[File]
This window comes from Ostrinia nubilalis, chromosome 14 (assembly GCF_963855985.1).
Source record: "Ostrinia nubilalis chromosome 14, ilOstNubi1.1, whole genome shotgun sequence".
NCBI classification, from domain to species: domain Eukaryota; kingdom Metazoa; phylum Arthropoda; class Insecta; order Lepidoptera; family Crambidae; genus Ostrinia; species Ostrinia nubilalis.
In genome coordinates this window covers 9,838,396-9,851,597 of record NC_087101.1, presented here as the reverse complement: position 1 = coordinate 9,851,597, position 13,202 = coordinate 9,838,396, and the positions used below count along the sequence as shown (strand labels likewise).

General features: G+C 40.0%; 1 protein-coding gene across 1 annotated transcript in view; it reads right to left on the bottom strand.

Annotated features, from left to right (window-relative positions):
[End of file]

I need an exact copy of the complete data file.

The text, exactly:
This window comes from Ostrinia nubilalis, chromosome 14 (assembly GCF_963855985.1).
Source record: "Ostrinia nubilalis chromosome 14, ilOstNubi1.1, whole genome shotgun sequence".
NCBI classification, from domain to species: domain Eukaryota; kingdom Metazoa; phylum Arthropoda; class Insecta; order Lepidoptera; family Crambidae; genus Ostrinia; species Ostrinia nubilalis.
In genome coordinates this window covers 9,838,396-9,851,597 of record NC_087101.1, presented here as the reverse complement: position 1 = coordinate 9,851,597, position 13,202 = coordinate 9,838,396, and the positions used below count along the sequence as shown (strand labels likewise).

General features: G+C 40.0%; 1 protein-coding gene across 1 annotated transcript in view; it reads right to left on the bottom strand.

Annotated features, from left to right (window-relative positions):